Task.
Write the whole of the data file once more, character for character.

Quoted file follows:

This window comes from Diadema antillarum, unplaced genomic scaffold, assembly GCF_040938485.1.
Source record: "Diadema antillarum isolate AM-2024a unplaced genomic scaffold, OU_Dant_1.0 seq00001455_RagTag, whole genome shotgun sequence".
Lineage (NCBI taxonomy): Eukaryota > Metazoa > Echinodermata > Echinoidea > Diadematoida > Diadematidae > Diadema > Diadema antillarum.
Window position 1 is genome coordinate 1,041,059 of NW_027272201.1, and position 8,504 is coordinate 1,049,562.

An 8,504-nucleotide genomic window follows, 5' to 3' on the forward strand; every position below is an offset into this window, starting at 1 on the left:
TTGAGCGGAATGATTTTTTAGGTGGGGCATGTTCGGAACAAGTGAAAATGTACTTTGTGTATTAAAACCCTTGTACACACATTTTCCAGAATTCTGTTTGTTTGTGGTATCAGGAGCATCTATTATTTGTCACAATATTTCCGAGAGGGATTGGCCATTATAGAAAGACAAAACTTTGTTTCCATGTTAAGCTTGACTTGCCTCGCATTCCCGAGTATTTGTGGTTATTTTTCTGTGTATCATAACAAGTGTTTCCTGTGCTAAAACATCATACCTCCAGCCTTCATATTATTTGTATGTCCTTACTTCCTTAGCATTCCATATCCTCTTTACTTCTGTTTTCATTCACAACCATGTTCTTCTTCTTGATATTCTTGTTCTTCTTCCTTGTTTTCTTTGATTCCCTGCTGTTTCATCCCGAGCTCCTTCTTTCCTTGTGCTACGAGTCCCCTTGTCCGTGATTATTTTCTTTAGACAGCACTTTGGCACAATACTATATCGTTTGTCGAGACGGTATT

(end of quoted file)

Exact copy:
This window comes from Diadema antillarum, unplaced genomic scaffold, assembly GCF_040938485.1.
Source record: "Diadema antillarum isolate AM-2024a unplaced genomic scaffold, OU_Dant_1.0 seq00001455_RagTag, whole genome shotgun sequence".
Lineage (NCBI taxonomy): Eukaryota > Metazoa > Echinodermata > Echinoidea > Diadematoida > Diadematidae > Diadema > Diadema antillarum.
Window position 1 is genome coordinate 1,041,059 of NW_027272201.1, and position 8,504 is coordinate 1,049,562.

An 8,504-nucleotide genomic window follows, 5' to 3' on the forward strand; every position below is an offset into this window, starting at 1 on the left:
TTGAGCGGAATGATTTTTTAGGTGGGGCATGTTCGGAACAAGTGAAAATGTACTTTGTGTATTAAAACCCTTGTACACACATTTTCCAGAATTCTGTTTGTTTGTGGTATCAGGAGCATCTATTATTTGTCACAATATTTCCGAGAGGGATTGGCCATTATAGAAAGACAAAACTTTGTTTCCATGTTAAGCTTGACTTGCCTCGCATTCCCGAGTATTTGTGGTTATTTTTCTGTGTATCATAACAAGTGTTTCCTGTGCTAAAACATCATACCTCCAGCCTTCATATTATTTGTATGTCCTTACTTCCTTAGCATTCCATATCCTCTTTACTTCTGTTTTCATTCACAACCATGTTCTTCTTCTTGATATTCTTGTTCTTCTTCCTTGTTTTCTTTGATTCCCTGCTGTTTCATCCCGAGCTCCTTCTTTCCTTGTGCTACGAGTCCCCTTGTCCGTGATTATTTTCTTTAGACAGCACTTTGGCACAATACTATATCGTTTGTCGAGACGGTATT